Top 5: Unintended consequences


With the Brexit vote still providing unintended outcomes galore and Usain Bolt, the world’s most efficient form of active travel, responding to taunts by promising to run faster, here’s our top five unintended consequences in transport.

1) More roads mean more traffic

It’s been known for a while that new and widened roads can be self defeating as a way of tackling congestion as they can simply encourage more people to use their cars. These days this effect may still be an unintended consequence (albeit that many schemes actively promote increased growth and mobility) but no-one can say they weren’t warned.

2) More diesel means more death

In 2001, the then chancellor Gordon Brown introduced a fuel duty tax break on diesel on the basis that the fuel produces lower CO2 emissions than petrol. The number of diesel vehicles on the country’s roads more than doubled subsequently – and probably consequently. The tax break remains in place today.

Unfortunately, it’s now recognised that diesel vehicles contribute significantly to toxic NO2 air pollution and around 40,000 premature deaths annually. Last year former Labour minister Lord Drayson said the products of diesels are ‘literally killing people’ and in June the then transport secretary (Sir) Patrick McLoughlin hinted at a change of tack that the Daily Mail called an outrage: ‘First we were bribed to buy diesel cars. Now they want to tax us for doing so. ‘

3) The ‘West’ Indies

Which way is East? The Columbus monument in Barcelona

It’s a little (well) known fact that when Christopher Columbus ‘discovered’ the Americas, he was in fact trying to find a route west to the East, blindly hoping that the world would turn out to be round. In doing so, he invented Transatlantic travel, leading to the Titanic, Concorde and people trying to row across for charity.

Other unintended consequences of the colonisation of the Americas include, the introduction of lung cancer (tobacco) and obesity (chipped potatoes) to Europe, not to mention the murderous grey squirrel. At the same time, conquistadores took many diseases to the Americas that were fatal to many of the people already living there.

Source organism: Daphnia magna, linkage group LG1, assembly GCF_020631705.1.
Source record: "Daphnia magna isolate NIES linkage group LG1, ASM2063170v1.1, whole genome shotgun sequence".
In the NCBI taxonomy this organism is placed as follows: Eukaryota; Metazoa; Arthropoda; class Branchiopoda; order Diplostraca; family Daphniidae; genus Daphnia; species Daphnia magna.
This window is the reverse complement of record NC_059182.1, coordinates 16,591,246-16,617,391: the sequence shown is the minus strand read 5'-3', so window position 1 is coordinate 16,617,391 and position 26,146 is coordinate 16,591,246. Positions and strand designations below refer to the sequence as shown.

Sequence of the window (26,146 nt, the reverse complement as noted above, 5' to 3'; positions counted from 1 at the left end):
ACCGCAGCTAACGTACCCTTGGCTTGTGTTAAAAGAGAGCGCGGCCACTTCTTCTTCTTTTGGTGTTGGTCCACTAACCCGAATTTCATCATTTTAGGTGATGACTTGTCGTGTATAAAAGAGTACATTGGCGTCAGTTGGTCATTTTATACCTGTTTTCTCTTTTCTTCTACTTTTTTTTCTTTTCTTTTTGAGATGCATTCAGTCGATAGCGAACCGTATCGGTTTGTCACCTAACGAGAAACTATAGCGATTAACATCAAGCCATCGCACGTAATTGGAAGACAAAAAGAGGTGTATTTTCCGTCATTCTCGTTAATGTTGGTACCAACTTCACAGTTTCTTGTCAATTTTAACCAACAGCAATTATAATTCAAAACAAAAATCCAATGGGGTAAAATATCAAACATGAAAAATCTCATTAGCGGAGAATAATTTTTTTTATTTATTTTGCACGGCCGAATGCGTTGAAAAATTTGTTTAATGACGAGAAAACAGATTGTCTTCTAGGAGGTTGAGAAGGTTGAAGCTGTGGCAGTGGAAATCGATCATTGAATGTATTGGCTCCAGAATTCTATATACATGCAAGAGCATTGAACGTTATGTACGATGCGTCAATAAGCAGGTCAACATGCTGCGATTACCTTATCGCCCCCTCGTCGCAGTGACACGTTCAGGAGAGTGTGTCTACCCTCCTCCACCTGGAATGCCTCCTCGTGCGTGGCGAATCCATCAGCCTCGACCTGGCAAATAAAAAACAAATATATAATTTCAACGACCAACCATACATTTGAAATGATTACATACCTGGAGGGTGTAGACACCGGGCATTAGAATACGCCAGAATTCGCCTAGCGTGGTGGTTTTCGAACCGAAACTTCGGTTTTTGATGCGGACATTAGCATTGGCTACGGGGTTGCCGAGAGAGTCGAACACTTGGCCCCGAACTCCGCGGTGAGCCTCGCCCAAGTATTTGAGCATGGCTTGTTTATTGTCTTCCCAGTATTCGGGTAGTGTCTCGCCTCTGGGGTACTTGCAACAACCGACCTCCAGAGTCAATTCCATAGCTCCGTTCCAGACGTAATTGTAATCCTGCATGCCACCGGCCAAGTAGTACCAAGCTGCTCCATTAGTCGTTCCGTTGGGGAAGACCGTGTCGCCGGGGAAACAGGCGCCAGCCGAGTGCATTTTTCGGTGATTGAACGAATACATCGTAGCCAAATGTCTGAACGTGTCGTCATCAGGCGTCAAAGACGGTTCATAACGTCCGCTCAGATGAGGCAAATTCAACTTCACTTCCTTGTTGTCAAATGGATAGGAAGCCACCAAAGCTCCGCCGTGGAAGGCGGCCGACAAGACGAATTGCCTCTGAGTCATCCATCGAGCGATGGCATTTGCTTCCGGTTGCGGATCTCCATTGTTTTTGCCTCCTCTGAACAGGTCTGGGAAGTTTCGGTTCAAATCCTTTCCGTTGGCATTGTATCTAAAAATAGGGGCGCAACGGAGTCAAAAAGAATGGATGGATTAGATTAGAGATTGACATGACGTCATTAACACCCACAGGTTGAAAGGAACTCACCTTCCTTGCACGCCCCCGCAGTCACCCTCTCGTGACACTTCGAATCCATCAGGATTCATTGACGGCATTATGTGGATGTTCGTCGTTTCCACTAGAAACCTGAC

4) It’s not rocket science

The invention of the United States of America also led to man taking one small step onto the moon and it’s often said that the scientific developments NASA produced have also had some surprising spin-offs.

OK, so they didn’t actually invent Velcro, Teflon, Tang or computers, but NASA’s failed efforts at a new space food led to the technology to make nutritional supplements for infant formula and its invention of the camera-on-a-chip CMOS sensor, which is found in camera phones, led directly to the ubiquitous selfie.

5 ) No consequences, in fact

The not-so-new town of Milton Keynes is often cited as an example of the failure of segregated cycling infrastructure to deliver cycling activity. In 2014 the Green Party complained that ‘the percentage of cyclists in Reading has not increased over the last ten years, despite government and council initiatives’. In 2001 4.1% of the town’s commuters used a bike to get to work and 10 years later in, the figure was ... 4.1%.

Earlier this year, the then transport minister Robert Goodwill boasted about the Government’s efforts to promote cycling, while admitting that it had little to no knowledge of the outcome: ‘The Department for Transport does not centrally hold figures for how many bicycle lanes have been constructed, as this is a matter for local areas. The Department has provided funding to local authorities to implement cycling schemes for instance through the Cycling Ambition Grants, Local Sustainable Transport Fund, Local Growth Fund and Integrated Transport Block’.


Also see

Register now for full access

Register just once to get unrestricted, real-time coverage of the issues and challenges facing UK transport and highways engineers.

Full website content includes the latest news, exclusive commentary from leading industry figures and detailed topical analysis of the highways, transportation, environment and place-shaping sectors. Use the link below to register your details for full, free access.

Already a registered? Login

comments powered by Disqus